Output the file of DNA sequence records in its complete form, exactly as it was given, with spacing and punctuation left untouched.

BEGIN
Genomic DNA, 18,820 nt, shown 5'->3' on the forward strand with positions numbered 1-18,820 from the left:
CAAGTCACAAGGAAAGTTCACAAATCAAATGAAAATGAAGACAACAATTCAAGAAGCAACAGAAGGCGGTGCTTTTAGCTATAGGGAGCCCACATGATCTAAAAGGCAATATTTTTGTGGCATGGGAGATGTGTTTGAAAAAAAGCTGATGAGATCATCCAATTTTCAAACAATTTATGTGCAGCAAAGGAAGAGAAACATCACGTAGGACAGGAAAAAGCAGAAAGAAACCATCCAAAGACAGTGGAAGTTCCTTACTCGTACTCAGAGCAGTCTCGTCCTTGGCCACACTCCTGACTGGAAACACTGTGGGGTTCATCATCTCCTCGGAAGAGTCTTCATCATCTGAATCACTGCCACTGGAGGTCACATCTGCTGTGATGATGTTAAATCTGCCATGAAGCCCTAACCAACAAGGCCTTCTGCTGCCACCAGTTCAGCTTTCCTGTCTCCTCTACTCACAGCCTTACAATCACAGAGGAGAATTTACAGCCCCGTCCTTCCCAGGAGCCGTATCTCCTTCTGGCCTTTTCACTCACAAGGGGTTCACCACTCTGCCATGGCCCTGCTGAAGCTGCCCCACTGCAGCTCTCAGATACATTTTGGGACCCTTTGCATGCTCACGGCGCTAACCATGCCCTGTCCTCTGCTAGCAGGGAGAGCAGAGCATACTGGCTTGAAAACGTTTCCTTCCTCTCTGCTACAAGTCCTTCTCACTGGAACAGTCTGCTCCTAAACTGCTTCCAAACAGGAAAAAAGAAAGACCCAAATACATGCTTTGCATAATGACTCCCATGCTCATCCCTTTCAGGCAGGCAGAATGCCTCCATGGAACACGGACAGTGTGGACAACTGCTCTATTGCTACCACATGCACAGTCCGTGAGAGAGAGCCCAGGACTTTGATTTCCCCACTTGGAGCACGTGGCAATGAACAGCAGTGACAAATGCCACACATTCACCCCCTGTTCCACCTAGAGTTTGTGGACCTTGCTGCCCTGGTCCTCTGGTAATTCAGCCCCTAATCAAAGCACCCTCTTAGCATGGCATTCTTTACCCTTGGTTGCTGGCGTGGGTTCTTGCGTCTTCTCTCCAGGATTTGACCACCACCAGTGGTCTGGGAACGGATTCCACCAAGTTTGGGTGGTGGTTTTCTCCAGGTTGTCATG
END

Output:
Genomic DNA, 18,820 nt, shown 5'->3' on the forward strand with positions numbered 1-18,820 from the left:
CAAGTCACAAGGAAAGTTCACAAATCAAATGAAAATGAAGACAACAATTCAAGAAGCAACAGAAGGCGGTGCTTTTAGCTATAGGGAGCCCACATGATCTAAAAGGCAATATTTTTGTGGCATGGGAGATGTGTTTGAAAAAAAGCTGATGAGATCATCCAATTTTCAAACAATTTATGTGCAGCAAAGGAAGAGAAACATCACGTAGGACAGGAAAAAGCAGAAAGAAACCATCCAAAGACAGTGGAAGTTCCTTACTCGTACTCAGAGCAGTCTCGTCCTTGGCCACACTCCTGACTGGAAACACTGTGGGGTTCATCATCTCCTCGGAAGAGTCTTCATCATCTGAATCACTGCCACTGGAGGTCACATCTGCTGTGATGATGTTAAATCTGCCATGAAGCCCTAACCAACAAGGCCTTCTGCTGCCACCAGTTCAGCTTTCCTGTCTCCTCTACTCACAGCCTTACAATCACAGAGGAGAATTTACAGCCCCGTCCTTCCCAGGAGCCGTATCTCCTTCTGGCCTTTTCACTCACAAGGGGTTCACCACTCTGCCATGGCCCTGCTGAAGCTGCCCCACTGCAGCTCTCAGATACATTTTGGGACCCTTTGCATGCTCACGGCGCTAACCATGCCCTGTCCTCTGCTAGCAGGGAGAGCAGAGCATACTGGCTTGAAAACGTTTCCTTCCTCTCTGCTACAAGTCCTTCTCACTGGAACAGTCTGCTCCTAAACTGCTTCCAAACAGGAAAAAAGAAAGACCCAAATACATGCTTTGCATAATGACTCCCATGCTCATCCCTTTCAGGCAGGCAGAATGCCTCCATGGAACACGGACAGTGTGGACAACTGCTCTATTGCTACCACATGCACAGTCCGTGAGAGAGAGCCCAGGACTTTGATTTCCCCACTTGGAGCACGTGGCAATGAACAGCAGTGACAAATGCCACACATTCACCCCCTGTTCCACCTAGAGTTTGTGGACCTTGCTGCCCTGGTCCTCTGGTAATTCAGCCCCTAATCAAAGCACCCTCTTAGCATGGCATTCTTTACCCTTGGTTGCTGGCGTGGGTTCTTGCGTCTTCTCTCCAGGATTTGACCACCACCAGTGGTCTGGGAACGGATTCCACCAAGTTTGGGTGGTGGTTTTCTCCAGGTTGTCATG